In this 2003 file photo, then-Secretary of Homeland Security Tom Ridge observes the reenlistement ceremony of Petty Officer 1st Class Glenn Moffett (left), Petty Officer 1st Class Juan Rojas and Petty Officer 3rd Class Thomas Freehling. The Coast Guard has said that a 94 percent retention rate has slowed down advancement opportunities in the enlisted ranks. The Coast Guard reactivated high-year tenure for retirement-eligible Coasties on April 15. (Luis Diaz / Coast Guard)
HIGH-YEAR TENURE CANDIDATES
The Coast Guard has officially set the 2013 high-year tenure marks, but subsequent years are only projections. Starting in 2015, it is expected that Coasties E-5 or below will be targeted for HYT before reaching the 20-year retirement mark. The breakdown:
E-9—2013-2015 - 30 years active military service
E-8—2013 - 28 years active military service; 2014-2015 - 26 years
E-7—2013 - 26 years active military service; 2014-2015 - 24 years
E-6—2013 - 22 years active military service; 2014-2015 - 20 years
E-5—2013 - 20 years active military service; 2014 - 20 years; 2015 - 14 years
E-4—2013 - 20 years active military service; 2014 - 20 years; 2015 - 7/10
E-3—2013 - 20 years active military service; 2014 - 20 years; 2015 - 7/10
E-2 and below cannot extend or re-enlist if they have not advanced.
E-4s and E-3s will be considered for HYT if they have seven years’ active Coast Guard service or 10 years combined active military service.
Source: Coast Guard
The Coast Guard has reactivated high-year tenure, a force-shaping tool that will boot out a number of Coast Guardsmen who haven’t met specific advancement milestones.
The service will only look at retirement-eligible personnel this year and has identified 253 candidates across nearly all ratings. It’s unclear how many will ultimately have to retire.
While the program is only focused on retirement-eligible Coasties this year, officials expect it will expand to include E-5s or below with fewer than 20 years’ service by 2015.
The Coast Guard’s advancement pipeline has been clogged thanks to 94 percent retention rates, a Coast Guard news release states. Advancements have slowed as Coasties have stayed put and enlisted billets have shrunk, with “A” school wait times exceeding three years.
“This situation breaks trust with our personnel who joined the Coast Guard with the desire and motivation to grow both professionally and personally in an enlisted rating and advance based on demonstrated knowledge and performance,” Commandant Adm. Bob Papp said in a prepared statement issued April 15.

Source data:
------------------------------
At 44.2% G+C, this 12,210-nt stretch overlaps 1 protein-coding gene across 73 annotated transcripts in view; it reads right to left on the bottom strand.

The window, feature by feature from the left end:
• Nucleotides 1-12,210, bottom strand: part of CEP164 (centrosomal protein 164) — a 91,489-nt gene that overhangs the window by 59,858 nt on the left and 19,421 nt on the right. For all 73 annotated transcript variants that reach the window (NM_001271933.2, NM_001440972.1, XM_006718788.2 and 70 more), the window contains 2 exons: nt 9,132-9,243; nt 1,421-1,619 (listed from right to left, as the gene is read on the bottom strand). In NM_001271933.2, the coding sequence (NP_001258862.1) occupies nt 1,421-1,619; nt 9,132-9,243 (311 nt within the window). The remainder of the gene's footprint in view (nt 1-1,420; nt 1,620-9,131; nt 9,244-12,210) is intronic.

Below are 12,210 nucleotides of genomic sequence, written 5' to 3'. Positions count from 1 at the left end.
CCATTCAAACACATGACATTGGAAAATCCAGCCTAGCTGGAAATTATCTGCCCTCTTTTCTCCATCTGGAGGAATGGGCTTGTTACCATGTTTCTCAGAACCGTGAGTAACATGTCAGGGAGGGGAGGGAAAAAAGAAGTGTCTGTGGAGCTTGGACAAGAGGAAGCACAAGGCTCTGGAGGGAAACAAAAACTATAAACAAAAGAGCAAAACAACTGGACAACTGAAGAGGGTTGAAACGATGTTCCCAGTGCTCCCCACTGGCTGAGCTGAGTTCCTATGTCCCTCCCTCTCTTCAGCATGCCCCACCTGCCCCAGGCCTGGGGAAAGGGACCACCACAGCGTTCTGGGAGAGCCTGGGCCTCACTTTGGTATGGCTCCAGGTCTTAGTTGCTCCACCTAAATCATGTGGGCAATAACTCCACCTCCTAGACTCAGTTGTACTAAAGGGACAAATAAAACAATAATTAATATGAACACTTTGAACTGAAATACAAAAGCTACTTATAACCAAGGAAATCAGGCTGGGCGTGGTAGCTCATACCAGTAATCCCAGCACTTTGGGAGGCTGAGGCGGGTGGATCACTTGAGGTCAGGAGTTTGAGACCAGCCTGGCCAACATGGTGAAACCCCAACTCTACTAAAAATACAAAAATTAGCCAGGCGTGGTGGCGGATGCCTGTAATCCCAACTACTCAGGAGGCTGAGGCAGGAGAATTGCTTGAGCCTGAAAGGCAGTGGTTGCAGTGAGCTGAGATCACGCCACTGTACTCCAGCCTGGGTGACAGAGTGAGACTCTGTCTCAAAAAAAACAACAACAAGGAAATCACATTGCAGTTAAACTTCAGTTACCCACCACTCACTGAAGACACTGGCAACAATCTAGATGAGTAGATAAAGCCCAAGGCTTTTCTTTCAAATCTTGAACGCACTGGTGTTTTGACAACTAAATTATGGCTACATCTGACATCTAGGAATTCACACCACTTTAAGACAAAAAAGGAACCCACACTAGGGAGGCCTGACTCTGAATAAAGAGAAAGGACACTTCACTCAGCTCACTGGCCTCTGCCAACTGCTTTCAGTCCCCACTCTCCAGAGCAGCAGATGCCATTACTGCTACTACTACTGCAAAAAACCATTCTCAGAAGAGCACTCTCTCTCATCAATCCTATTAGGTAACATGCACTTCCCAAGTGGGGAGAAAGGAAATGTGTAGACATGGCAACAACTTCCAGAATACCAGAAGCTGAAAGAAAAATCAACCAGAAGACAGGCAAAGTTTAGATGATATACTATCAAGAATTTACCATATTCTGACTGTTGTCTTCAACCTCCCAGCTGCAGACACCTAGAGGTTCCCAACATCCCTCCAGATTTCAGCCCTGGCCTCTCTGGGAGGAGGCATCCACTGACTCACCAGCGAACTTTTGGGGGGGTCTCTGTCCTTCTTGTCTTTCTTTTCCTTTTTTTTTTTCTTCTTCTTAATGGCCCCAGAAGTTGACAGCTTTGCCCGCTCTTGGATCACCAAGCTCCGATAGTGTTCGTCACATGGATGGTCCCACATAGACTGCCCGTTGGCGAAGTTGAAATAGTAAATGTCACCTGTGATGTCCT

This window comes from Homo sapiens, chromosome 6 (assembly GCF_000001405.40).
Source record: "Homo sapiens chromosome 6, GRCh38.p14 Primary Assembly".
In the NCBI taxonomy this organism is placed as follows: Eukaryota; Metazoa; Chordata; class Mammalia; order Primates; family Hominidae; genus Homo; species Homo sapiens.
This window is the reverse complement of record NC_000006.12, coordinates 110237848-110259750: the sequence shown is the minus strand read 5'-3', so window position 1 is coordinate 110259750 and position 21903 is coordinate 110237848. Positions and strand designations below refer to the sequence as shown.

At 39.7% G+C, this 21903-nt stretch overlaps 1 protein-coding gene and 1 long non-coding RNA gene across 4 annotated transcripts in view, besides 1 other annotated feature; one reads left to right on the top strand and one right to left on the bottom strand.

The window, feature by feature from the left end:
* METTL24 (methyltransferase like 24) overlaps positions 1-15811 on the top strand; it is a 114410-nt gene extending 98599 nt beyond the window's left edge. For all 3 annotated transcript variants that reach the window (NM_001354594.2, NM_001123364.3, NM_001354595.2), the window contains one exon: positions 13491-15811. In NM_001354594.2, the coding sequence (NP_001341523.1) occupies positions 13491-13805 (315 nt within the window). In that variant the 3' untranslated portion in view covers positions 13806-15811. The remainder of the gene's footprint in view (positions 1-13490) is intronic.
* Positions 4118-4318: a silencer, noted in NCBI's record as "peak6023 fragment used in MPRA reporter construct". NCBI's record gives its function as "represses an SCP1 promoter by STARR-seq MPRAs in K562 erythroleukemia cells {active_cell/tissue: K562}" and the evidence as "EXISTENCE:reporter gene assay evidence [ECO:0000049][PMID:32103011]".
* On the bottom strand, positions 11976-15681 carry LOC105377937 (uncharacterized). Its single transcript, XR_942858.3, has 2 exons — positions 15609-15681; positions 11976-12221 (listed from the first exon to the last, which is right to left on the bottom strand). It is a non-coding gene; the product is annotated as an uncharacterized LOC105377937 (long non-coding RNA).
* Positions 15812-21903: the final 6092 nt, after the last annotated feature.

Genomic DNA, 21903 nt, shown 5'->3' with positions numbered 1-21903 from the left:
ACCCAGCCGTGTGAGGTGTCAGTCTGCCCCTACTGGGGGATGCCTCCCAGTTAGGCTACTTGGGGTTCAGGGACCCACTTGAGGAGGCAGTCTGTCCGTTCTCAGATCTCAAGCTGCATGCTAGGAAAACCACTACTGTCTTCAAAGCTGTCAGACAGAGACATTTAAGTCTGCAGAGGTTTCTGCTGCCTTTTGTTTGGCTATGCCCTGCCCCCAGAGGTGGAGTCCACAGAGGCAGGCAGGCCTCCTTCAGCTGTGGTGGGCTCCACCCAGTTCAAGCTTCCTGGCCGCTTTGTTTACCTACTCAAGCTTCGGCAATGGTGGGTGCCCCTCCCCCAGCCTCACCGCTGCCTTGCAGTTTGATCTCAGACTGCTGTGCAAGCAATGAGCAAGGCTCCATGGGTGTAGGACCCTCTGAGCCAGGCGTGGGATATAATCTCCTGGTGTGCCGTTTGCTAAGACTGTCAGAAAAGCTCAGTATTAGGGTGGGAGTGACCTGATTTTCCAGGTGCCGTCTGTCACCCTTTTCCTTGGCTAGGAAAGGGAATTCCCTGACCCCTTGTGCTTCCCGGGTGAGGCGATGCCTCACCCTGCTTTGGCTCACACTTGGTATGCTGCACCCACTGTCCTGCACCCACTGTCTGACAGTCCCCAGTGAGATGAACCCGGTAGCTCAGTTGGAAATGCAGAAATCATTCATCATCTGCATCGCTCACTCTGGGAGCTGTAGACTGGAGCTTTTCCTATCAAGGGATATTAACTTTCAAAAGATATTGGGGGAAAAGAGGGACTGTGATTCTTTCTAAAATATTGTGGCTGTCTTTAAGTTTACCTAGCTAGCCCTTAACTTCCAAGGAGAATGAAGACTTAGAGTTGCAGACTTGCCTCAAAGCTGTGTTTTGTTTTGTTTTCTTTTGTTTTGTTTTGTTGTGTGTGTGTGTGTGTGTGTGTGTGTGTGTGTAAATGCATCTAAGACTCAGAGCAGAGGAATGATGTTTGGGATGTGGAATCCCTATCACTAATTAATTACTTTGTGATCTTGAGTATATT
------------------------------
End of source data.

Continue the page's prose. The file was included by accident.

HYT is expected to help mitigate these problems.
The Coast Guard has assigned a maximum time-in-service for each paygrade. This year mark, called a professional growth point, is used to determine candidates for HYT. For example, a chief with 27 years of service would fall under HYT this year. Any service member who meets or exceeds his professional growth point by June 1, 2014, would fall under this year’s HYT program. (See chart for a breakdown by paygrade.)
Only two ratings had no HYT candidates this year: intelligence specialist and public affairs specialist.
The 2013 HYT board will convene in May, said Senior Chief Daniel Tremper, a Coast Guard spokesman. Those identified by the board will retire by Sept. 1, 2014. Those selected for HYT who do not submit a retirement request by June 1 will be separated from the service without retirement benefits.
The Coast Guard said the reactivation was not a result of new budget cuts forced by sequestration, but rather an attempt to address advancement barriers for the enlisted ranks.
“In the past, we have seen people advance to E-7 in 10 years; you simply would not see that now,” Tremper said.
He added that some of the reduction in billets has come from decommissioning of Coast Guard units.
The Coast Guard has used HYT since the 1990s, but in 2000, limited it to only master chiefs with 30 years or more service.
The service is not targeting specific ratings for reduction.
Coast Guardsmen can apply for a HYT waiver, and ratings will be considered to ensure critical jobs are filled.
HYT is in addition to another forced retirement program the Coast Guard has used over the past three years — the career retention screening panel. The 2013 CRSP will convene in June and is looking at:
E-6s or below with 19.5 or more years of active-duty service.
E-7s with 19.5 or more years of active-duty service and three or more years time in grade as of June 1.
If service members are eligible for separation under both CRSP and HYT, HYT will take precedence, Tremper said.